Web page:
Sign up ×
Stack Overflow is a question and answer site for professional and enthusiast programmers. It's 100% free.

I am writing unit for a class which looks like following using nunit and Rhino mock.

Class MyClass
  private void M()

  private void N(string text)
    ........ do something

For the unit test for method M I want to check if method N was called with argument "Hi". How do I do it?

share|improve this question

4 Answers 4

up vote 9 down vote accepted

It seems to me that from the point of view of testing, you're delving into the implementation details of your object. Can't you perform your tests by checking the ultimate result of your method call ? That is, presumably these method calls have some effect. So rather than checking the arguments being passed, you should be checking the final result.

That way you can change your underlying code at a later date, and your unit tests will confirm that the ultimate result is the same, independent of your implementation.

share|improve this answer
Brian I totally agree with you but in my class method N is called at several places so what I have done is I have return unit test for method N. So do not intend to check the result of execution of method N in unit test of method M. Besides in my case method N contribute very little towards the result of method M. –  Prithis Jul 15 '09 at 10:34
could be you are trying to do too much in one class. are you sure method shouldn't be refactored out to another class –  jk. Mar 1 '10 at 11:21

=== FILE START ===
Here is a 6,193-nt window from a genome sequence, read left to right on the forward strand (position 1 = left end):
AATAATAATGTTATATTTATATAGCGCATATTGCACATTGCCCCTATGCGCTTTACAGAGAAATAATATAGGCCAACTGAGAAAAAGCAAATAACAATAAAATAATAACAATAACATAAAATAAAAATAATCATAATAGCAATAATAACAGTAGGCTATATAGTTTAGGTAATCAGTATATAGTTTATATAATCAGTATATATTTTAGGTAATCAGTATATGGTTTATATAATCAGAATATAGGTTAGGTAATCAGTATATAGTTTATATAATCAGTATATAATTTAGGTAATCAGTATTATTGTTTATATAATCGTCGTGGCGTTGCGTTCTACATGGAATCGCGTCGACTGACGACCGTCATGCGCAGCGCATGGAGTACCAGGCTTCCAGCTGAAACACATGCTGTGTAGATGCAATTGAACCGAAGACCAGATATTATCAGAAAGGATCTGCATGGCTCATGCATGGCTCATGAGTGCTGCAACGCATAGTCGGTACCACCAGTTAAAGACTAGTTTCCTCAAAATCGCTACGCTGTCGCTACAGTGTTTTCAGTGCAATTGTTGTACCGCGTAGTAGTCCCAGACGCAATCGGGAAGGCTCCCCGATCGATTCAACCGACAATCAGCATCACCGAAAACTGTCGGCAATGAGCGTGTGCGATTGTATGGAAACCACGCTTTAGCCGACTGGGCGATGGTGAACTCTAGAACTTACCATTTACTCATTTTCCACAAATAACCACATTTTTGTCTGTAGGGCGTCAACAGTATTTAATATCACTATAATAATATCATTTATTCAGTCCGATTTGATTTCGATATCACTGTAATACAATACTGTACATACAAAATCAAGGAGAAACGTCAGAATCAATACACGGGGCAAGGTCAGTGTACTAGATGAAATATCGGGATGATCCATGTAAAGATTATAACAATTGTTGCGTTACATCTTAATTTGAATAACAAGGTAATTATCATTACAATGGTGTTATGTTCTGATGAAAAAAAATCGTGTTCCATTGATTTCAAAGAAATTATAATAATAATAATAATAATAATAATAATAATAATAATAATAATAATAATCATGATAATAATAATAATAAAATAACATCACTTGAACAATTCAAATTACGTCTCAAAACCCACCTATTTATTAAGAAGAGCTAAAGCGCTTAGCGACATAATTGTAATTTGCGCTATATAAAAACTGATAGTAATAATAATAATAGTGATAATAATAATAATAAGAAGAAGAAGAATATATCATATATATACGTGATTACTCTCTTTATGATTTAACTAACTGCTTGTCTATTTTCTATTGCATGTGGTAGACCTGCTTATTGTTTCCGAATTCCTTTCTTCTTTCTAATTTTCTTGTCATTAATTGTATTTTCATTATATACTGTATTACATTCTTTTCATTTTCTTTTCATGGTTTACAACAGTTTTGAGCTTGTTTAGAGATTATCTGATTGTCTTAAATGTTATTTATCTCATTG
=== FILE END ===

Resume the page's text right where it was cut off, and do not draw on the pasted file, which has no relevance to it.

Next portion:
If it's used in several places refactor the code out. Make the methods publicily visible and test. Then you can use that class within your code but still have the implementation details hidden. –  Finglas Mar 1 '10 at 11:30

Following code can help you.

var mock = new Mock<IFoo>();
bool called=false;
string test=string.empty; 
mock.Setup(foo => foo.Execute(It.IsAny<string>())).Callback((string s) => { test = s; called = true;});
Assert.IsTrue(called, "Execute() was not called");
share|improve this answer

Use mocking on your method N().

However, Brian solution is better -- think it's a good direction for good unit testing.

share|improve this answer

+1 to Brian's response.

The alternative is to split "N" out to a different class, and then use a mocked instance of that class in your test. You can then set up the mock to expect a call with a specific parameter. But, it might not actually be appropriate to split it out. Depends on your exact scenario.

share|improve this answer
Nice idea but as you mentioned it is not worth doting in my scenario. –  Prithis Jul 15 '09 at 10:37

Your Answer


By posting your answer, you agree to the privacy policy and terms of service.

Not the answer you're looking for? Browse other questions tagged or ask your own question.